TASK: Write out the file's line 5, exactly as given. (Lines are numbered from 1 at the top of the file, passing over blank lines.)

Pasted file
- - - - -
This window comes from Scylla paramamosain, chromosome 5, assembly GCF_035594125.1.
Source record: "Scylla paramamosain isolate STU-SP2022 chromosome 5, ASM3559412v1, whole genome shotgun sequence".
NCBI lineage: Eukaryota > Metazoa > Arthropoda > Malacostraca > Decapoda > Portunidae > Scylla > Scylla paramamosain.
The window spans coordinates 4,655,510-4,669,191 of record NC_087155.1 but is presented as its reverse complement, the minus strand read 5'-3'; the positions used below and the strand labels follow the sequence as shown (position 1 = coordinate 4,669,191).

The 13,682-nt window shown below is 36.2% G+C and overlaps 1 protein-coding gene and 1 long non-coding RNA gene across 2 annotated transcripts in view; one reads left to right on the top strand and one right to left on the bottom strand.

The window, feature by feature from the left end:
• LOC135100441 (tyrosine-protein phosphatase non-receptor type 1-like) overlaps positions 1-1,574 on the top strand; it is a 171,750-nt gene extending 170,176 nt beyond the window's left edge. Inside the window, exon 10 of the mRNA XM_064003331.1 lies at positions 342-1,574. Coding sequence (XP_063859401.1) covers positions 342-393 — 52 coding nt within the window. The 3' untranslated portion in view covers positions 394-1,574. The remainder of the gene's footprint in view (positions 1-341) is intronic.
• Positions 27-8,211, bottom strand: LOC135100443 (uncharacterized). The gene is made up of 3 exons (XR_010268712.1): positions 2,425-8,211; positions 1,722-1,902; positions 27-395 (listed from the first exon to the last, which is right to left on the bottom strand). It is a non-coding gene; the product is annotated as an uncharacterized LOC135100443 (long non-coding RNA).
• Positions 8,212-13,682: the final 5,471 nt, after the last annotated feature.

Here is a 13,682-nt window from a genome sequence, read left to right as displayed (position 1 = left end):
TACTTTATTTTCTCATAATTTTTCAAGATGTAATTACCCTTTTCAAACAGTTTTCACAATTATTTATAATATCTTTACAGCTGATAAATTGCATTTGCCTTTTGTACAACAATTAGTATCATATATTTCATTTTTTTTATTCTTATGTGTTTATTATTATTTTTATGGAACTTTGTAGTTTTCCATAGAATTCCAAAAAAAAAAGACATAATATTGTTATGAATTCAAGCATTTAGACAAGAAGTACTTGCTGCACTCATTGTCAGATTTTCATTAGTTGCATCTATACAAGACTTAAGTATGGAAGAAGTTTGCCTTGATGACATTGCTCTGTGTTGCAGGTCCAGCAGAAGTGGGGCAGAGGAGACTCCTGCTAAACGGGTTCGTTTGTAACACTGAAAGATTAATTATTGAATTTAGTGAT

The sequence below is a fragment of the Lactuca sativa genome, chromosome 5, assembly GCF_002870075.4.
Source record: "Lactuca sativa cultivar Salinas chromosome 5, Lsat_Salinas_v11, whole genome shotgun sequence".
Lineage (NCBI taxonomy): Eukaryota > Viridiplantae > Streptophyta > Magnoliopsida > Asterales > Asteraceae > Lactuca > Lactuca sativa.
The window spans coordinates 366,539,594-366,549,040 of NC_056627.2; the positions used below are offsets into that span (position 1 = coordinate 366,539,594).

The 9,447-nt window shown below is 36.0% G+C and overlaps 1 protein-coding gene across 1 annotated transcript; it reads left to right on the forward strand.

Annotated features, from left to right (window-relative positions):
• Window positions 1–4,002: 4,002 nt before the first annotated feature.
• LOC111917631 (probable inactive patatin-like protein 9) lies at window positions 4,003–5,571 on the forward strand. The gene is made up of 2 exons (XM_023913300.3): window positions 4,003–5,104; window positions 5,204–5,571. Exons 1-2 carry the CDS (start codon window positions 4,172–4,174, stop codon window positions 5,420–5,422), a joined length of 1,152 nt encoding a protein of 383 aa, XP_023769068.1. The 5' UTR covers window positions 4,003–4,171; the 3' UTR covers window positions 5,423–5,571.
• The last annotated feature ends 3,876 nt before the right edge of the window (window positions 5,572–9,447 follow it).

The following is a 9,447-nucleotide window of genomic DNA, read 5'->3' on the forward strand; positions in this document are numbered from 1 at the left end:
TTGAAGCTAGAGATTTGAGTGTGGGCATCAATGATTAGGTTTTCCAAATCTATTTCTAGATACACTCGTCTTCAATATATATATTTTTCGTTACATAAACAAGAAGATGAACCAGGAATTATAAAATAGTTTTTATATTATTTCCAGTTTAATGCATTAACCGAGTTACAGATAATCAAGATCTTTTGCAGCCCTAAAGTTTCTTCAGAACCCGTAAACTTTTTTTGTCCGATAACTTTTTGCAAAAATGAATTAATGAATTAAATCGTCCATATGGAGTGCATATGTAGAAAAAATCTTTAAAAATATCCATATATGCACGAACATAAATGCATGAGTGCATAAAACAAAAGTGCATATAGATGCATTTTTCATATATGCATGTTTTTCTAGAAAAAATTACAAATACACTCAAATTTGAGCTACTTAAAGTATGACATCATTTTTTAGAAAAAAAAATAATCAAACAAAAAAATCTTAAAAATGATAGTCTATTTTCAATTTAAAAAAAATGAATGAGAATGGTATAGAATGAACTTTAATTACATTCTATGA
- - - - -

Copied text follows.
The 13,682-nt window shown below is 36.2% G+C and overlaps 1 protein-coding gene and 1 long non-coding RNA gene across 2 annotated transcripts in view; one reads left to right on the top strand and one right to left on the bottom strand.